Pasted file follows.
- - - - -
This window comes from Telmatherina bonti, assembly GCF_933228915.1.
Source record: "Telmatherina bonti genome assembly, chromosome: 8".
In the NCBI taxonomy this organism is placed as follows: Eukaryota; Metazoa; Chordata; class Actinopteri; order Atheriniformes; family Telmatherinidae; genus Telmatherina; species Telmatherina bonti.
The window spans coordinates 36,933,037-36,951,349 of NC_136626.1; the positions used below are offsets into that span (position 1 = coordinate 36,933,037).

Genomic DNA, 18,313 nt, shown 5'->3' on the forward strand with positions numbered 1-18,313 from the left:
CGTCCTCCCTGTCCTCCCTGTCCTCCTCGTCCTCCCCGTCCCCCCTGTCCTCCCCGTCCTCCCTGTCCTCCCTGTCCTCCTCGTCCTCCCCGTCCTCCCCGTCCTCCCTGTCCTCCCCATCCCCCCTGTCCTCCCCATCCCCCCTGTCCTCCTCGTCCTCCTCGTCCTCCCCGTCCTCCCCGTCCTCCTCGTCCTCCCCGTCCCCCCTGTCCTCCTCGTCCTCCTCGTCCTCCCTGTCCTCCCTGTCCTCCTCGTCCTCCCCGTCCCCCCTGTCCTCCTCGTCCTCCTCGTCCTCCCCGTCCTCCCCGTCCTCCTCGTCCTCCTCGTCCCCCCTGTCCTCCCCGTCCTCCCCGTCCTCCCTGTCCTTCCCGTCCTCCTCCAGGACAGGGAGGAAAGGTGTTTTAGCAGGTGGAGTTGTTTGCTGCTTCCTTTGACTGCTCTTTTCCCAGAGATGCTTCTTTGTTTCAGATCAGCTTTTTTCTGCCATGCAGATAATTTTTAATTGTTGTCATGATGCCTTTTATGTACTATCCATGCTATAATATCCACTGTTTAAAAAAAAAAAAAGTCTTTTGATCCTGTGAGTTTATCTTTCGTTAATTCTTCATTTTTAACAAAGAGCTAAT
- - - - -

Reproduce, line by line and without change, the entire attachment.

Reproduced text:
This window comes from Telmatherina bonti, assembly GCF_933228915.1.
Source record: "Telmatherina bonti genome assembly, chromosome: 8".
In the NCBI taxonomy this organism is placed as follows: Eukaryota; Metazoa; Chordata; class Actinopteri; order Atheriniformes; family Telmatherinidae; genus Telmatherina; species Telmatherina bonti.
The window spans coordinates 36,933,037-36,951,349 of NC_136626.1; the positions used below are offsets into that span (position 1 = coordinate 36,933,037).

Genomic DNA, 18,313 nt, shown 5'->3' on the forward strand with positions numbered 1-18,313 from the left:
CGTCCTCCCTGTCCTCCCTGTCCTCCTCGTCCTCCCCGTCCCCCCTGTCCTCCCCGTCCTCCCTGTCCTCCCTGTCCTCCTCGTCCTCCCCGTCCTCCCCGTCCTCCCTGTCCTCCCCATCCCCCCTGTCCTCCCCATCCCCCCTGTCCTCCTCGTCCTCCTCGTCCTCCCCGTCCTCCCCGTCCTCCTCGTCCTCCCCGTCCCCCCTGTCCTCCTCGTCCTCCTCGTCCTCCCTGTCCTCCCTGTCCTCCTCGTCCTCCCCGTCCCCCCTGTCCTCCTCGTCCTCCTCGTCCTCCCCGTCCTCCCCGTCCTCCTCGTCCTCCTCGTCCCCCCTGTCCTCCCCGTCCTCCCCGTCCTCCCTGTCCTTCCCGTCCTCCTCCAGGACAGGGAGGAAAGGTGTTTTAGCAGGTGGAGTTGTTTGCTGCTTCCTTTGACTGCTCTTTTCCCAGAGATGCTTCTTTGTTTCAGATCAGCTTTTTTCTGCCATGCAGATAATTTTTAATTGTTGTCATGATGCCTTTTATGTACTATCCATGCTATAATATCCACTGTTTAAAAAAAAAAAAAGTCTTTTGATCCTGTGAGTTTATCTTTCGTTAATTCTTCATTTTTAACAAAGAGCTAAT